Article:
At my premium newsletter Game-Changing Stocks, I have the challenging but exciting task of identifying companies that are set to change the way the world operates. I’m talking about companies that hold the promise of revolutionizing their specific sectors of the economy or companies that create and nurture promising new businesses. And, of course, these are companies that will richly reward investors.
If there’s one thing true game-changers have in common, it’s the ability to innovate. But it’s not just companies that are innovative — countries can be, too. An innovation-friendly environment on a country level should, in theory, do wonders for companies domiciled in this country. Therefore, it should end up benefitting investors, too.
So to complement my growing set of promising companies in Game-Changing Stocks, I recently featured a look at a highly innovative country that holds promise of fostering as many game-changing ideas as possible.
It’s not a coincidence that so many revolutionary technologies, processes, consumer goods, medicines and devices originated here in the United States: Our country spends a big chunk of its GDP on research & development (R&D). The National Science Foundation put the number at a record $499 billion in 2015. Of that amount, the federal government’s share fell to a record low 23% while the business sector’s share rose to a record 69%, according to the foundation.
And, naturally, almost all of the companies in the GCS portfolio (and many that we have sold for profits) are U.S.-based.
However, it turns out that the United States isn’t the most innovative country in the world — at least not according to a special index created to measure innovation on a country level.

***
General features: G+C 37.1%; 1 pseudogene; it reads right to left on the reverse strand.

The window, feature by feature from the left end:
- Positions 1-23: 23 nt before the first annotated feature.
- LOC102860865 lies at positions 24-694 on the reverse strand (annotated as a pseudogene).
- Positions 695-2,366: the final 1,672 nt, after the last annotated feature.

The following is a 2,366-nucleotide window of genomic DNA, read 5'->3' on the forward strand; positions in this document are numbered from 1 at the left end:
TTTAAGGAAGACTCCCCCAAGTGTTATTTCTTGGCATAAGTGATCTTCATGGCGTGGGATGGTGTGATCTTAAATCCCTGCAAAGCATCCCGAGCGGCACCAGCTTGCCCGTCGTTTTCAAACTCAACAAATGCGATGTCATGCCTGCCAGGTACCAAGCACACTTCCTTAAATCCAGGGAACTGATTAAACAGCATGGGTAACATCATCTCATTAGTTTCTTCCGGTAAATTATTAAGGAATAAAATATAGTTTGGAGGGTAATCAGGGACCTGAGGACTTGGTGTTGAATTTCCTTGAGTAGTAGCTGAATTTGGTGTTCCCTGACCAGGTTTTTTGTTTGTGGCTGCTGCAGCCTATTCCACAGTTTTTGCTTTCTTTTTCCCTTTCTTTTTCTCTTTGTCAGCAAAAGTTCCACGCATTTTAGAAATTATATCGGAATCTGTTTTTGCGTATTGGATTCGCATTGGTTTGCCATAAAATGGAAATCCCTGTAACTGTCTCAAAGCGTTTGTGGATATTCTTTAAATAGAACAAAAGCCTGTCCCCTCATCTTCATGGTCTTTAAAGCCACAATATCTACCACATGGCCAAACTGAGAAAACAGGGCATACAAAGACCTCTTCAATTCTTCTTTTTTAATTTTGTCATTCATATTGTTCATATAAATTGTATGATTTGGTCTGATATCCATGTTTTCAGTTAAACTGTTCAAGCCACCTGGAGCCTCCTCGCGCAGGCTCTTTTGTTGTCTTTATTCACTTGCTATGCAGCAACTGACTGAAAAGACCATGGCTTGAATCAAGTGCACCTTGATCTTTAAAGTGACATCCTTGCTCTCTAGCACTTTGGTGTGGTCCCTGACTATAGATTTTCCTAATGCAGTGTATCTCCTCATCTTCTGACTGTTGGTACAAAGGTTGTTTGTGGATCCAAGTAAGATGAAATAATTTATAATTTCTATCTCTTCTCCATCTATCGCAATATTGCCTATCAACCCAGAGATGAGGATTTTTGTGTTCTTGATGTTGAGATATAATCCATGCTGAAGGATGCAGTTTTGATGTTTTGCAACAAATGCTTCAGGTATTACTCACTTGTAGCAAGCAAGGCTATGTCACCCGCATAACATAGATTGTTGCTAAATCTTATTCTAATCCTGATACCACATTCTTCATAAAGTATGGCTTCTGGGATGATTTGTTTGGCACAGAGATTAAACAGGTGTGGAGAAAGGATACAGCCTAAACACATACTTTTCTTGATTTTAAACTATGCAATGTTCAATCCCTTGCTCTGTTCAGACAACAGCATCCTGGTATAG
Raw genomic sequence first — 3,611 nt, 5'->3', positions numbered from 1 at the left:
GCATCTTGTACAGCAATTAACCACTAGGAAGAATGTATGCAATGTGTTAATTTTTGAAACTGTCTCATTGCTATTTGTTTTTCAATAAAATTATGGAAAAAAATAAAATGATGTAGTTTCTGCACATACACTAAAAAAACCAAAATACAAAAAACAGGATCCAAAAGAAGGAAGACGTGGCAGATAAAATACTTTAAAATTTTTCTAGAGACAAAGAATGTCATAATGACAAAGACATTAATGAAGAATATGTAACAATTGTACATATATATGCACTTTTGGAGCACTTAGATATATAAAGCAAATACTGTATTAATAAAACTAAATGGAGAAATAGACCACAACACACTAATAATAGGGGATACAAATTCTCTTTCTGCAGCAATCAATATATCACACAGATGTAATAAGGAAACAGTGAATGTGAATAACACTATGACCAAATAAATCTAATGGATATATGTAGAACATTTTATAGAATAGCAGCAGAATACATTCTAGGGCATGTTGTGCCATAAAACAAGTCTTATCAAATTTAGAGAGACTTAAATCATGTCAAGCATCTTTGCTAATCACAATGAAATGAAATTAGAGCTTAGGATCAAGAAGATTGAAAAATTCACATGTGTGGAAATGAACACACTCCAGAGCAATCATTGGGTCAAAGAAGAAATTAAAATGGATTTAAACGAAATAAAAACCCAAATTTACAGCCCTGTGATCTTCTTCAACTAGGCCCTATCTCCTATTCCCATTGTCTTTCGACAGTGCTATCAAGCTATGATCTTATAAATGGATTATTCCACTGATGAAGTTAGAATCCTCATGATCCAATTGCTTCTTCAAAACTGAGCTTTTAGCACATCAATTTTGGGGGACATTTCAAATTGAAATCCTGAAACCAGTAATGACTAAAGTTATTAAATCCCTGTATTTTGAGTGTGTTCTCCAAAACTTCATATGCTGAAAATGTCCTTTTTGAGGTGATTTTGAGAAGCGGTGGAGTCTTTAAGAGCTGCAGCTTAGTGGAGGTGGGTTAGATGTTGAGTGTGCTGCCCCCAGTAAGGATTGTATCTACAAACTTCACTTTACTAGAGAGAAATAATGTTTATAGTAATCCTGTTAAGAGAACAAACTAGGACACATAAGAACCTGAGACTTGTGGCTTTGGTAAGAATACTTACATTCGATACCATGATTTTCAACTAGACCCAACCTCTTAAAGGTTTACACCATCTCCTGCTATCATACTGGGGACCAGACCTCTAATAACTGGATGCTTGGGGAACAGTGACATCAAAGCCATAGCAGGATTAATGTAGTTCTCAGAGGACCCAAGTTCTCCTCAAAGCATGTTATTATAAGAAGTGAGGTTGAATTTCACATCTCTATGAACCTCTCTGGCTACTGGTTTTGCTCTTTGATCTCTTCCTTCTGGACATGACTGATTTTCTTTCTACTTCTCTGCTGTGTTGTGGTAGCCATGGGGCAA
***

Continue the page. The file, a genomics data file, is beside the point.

An Index Measuring Game-Changer Potential
The Global Innovation Index (GII) — co-published by Cornell University, leading business school INSEAD, and the World Intellectual Property Organization (WIPO, an agency of the United Nations) — aims to quantify the many sides of innovation.
The GII provides a key tool and a database of detailed metrics for 128 economies it incorporates (in 2016 the countries in the index represented 92.8% of the world’s population and 97.9% of global GDP). The GII includes indicators that go beyond the traditional measures of innovation, such as the level of research and development.
In assessing a country’s ability and potential to innovate, the GII relies on two sub-indices — the Innovation Input Sub-Index and the Innovation Output Sub-Index.
Five inputs capture elements of the national economy that enable innovative activities: institutions, human capital and research, infrastructure, market sophistication, and business sophistication. Two outputs capture actual evidence of innovation: knowledge and technology, and creative measures.
The index is comprehensive (which is why I like it more than a variety of similar indices from other sources); out of its 82 components, 58 are hard data, 19 are composite indicators from international agencies, and 5 are survey questions from the World Economic Forum’s Executive Opinion Survey (EOS).
Over the nine years of its existence, the GII has become one of the leading references on innovation. And for Game-Changing Stocks it will provide a scientific basis for investing in the most innovative environment in the world.
Something of a shortcut, yes — but remember that buying an entire country (via an exchange-traded fund, of course) also gives you instantly diversified exposure to a majority of its companies.
The table below summarizes the findings of the most recent GII iteration, as of 2016.
As you can see from this table, the No. 1 most innovative country is Switzerland; Sweden is a close second, and the U.K and the United States aren’t too far behind.
And to get the most bang for our buck, I am recommending that my subscribers invest in the most innovative nation on the list, Switzerland. While it’s impossible to invest directly in a country, we have a pretty good proxy.